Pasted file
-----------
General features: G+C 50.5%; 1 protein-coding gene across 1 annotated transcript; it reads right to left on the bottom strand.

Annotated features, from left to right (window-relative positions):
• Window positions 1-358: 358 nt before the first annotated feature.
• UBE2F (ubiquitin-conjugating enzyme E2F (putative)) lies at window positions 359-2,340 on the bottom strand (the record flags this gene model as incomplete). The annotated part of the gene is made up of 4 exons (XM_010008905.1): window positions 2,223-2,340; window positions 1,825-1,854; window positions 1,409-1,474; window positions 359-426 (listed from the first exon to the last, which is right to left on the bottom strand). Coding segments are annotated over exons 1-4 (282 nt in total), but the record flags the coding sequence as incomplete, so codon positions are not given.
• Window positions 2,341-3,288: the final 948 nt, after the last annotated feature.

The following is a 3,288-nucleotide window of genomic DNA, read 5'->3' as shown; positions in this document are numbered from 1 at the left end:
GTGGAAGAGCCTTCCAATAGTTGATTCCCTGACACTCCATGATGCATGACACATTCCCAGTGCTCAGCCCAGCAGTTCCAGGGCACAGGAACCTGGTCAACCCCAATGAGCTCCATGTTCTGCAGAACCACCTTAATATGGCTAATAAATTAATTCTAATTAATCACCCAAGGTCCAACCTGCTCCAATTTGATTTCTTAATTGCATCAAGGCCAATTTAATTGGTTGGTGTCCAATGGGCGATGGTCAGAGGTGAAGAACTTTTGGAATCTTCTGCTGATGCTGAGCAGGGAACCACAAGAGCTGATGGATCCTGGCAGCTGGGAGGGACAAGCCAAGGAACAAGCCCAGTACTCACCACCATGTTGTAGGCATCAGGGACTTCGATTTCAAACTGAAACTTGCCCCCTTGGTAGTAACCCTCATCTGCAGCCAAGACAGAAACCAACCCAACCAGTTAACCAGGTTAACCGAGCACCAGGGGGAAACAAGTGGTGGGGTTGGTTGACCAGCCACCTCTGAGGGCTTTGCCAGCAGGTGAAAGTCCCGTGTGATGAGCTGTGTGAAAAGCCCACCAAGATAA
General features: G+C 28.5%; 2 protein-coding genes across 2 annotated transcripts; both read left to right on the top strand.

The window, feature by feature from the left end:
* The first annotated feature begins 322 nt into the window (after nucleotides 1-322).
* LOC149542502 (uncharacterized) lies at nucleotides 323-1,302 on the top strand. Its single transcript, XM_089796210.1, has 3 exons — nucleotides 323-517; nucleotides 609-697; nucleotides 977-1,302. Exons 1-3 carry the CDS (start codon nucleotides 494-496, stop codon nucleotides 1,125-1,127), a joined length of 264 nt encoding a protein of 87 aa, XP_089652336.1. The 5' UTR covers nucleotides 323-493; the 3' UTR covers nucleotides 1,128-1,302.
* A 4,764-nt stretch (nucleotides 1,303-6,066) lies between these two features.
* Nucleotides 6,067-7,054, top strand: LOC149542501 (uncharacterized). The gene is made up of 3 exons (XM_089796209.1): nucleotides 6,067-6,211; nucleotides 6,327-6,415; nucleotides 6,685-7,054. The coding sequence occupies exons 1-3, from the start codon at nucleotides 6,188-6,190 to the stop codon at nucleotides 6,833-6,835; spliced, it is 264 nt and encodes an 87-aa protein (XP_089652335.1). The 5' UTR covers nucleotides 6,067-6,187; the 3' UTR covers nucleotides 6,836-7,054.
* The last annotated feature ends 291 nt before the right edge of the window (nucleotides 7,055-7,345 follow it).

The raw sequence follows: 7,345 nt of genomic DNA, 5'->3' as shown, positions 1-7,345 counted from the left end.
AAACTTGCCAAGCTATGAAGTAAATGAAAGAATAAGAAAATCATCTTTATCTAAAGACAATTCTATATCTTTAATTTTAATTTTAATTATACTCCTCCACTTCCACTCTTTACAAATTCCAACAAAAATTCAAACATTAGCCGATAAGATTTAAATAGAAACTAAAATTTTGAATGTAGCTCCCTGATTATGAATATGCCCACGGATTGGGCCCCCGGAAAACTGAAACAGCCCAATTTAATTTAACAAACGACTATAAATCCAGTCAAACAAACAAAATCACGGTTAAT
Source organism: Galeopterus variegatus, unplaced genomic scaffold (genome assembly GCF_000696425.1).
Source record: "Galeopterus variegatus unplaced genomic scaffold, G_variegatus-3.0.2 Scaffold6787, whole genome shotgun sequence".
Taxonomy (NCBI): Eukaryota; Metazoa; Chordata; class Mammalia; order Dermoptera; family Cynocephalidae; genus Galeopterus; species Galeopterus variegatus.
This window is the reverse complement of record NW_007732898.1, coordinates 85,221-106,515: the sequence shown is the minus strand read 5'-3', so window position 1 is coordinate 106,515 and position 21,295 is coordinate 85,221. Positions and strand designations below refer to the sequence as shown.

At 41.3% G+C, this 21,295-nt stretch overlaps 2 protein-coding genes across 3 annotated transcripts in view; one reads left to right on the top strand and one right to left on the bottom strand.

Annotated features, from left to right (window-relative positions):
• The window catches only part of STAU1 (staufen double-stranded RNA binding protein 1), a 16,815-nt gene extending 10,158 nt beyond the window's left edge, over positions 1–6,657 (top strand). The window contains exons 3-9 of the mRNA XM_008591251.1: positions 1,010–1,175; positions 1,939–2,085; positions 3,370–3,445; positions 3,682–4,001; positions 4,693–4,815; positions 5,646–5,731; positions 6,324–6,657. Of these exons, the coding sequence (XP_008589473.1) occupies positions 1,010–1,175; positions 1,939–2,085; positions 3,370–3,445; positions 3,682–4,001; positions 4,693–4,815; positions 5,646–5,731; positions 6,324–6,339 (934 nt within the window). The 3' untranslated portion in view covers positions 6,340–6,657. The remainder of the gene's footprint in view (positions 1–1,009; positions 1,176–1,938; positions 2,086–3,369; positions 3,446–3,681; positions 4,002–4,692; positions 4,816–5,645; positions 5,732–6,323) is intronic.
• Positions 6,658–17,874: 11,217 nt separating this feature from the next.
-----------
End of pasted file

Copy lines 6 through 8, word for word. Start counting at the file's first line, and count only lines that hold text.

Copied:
The following is a 3,288-nucleotide window of genomic DNA, read 5'->3' as shown; positions in this document are numbered from 1 at the left end:
GTGGAAGAGCCTTCCAATAGTTGATTCCCTGACACTCCATGATGCATGACACATTCCCAGTGCTCAGCCCAGCAGTTCCAGGGCACAGGAACCTGGTCAACCCCAATGAGCTCCATGTTCTGCAGAACCACCTTAATATGGCTAATAAATTAATTCTAATTAATCACCCAAGGTCCAACCTGCTCCAATTTGATTTCTTAATTGCATCAAGGCCAATTTAATTGGTTGGTGTCCAATGGGCGATGGTCAGAGGTGAAGAACTTTTGGAATCTTCTGCTGATGCTGAGCAGGGAACCACAAGAGCTGATGGATCCTGGCAGCTGGGAGGGACAAGCCAAGGAACAAGCCCAGTACTCACCACCATGTTGTAGGCATCAGGGACTTCGATTTCAAACTGAAACTTGCCCCCTTGGTAGTAACCCTCATCTGCAGCCAAGACAGAAACCAACCCAACCAGTTAACCAGGTTAACCGAGCACCAGGGGGAAACAAGTGGTGGGGTTGGTTGACCAGCCACCTCTGAGGGCTTTGCCAGCAGGTGAAAGTCCCGTGTGATGAGCTGTGTGAAAAGCCCACCAAGATAA
General features: G+C 28.5%; 2 protein-coding genes across 2 annotated transcripts; both read left to right on the top strand.